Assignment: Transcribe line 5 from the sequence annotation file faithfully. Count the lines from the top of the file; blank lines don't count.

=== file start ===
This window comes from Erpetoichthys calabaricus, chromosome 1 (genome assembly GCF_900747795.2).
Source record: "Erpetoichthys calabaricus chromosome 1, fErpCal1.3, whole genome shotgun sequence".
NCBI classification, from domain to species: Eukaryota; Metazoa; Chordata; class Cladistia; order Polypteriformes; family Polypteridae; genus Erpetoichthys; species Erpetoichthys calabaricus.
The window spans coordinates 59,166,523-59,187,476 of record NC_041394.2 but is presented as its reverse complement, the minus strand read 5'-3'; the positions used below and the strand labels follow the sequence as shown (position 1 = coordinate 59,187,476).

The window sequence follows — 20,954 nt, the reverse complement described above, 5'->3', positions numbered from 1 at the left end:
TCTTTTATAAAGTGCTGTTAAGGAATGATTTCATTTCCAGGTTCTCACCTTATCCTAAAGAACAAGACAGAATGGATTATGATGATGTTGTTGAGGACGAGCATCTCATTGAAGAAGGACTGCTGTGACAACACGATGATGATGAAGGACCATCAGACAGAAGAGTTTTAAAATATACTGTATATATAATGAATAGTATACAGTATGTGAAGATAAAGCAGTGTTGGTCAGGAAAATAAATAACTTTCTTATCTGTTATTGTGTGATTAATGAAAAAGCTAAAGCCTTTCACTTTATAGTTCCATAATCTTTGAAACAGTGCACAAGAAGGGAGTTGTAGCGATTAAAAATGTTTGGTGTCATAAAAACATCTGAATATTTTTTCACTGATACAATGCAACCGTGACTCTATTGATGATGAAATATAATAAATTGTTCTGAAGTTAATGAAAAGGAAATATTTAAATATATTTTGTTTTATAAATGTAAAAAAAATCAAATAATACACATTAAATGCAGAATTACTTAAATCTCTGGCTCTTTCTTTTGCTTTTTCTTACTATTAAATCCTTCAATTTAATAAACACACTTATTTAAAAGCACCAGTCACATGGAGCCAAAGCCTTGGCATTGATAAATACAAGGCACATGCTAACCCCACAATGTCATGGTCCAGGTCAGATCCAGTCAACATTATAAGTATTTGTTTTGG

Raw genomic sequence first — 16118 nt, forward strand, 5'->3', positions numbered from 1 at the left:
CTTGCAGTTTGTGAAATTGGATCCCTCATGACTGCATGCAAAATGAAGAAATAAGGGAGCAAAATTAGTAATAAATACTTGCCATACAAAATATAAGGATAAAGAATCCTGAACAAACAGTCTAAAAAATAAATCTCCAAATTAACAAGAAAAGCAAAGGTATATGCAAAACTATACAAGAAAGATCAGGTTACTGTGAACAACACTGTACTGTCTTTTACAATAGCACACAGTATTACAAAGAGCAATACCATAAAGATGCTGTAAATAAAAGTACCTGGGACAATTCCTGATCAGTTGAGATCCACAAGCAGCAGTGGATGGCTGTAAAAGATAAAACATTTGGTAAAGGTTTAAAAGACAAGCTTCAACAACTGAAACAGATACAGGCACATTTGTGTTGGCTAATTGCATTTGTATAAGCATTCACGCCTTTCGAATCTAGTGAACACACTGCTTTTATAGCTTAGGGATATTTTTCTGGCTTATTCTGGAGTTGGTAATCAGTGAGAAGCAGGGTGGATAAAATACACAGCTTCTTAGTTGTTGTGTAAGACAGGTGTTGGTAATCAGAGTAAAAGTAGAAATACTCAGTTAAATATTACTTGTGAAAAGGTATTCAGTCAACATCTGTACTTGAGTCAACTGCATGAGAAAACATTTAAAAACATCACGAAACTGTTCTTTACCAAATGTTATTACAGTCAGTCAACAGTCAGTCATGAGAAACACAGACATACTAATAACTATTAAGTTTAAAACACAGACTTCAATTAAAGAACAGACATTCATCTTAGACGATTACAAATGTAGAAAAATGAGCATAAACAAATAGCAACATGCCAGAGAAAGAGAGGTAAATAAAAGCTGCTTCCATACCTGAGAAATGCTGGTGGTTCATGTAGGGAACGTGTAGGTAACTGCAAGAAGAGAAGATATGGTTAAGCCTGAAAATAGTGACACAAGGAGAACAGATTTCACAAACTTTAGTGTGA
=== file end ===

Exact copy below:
The window sequence follows — 20,954 nt, the reverse complement described above, 5'->3', positions numbered from 1 at the left end: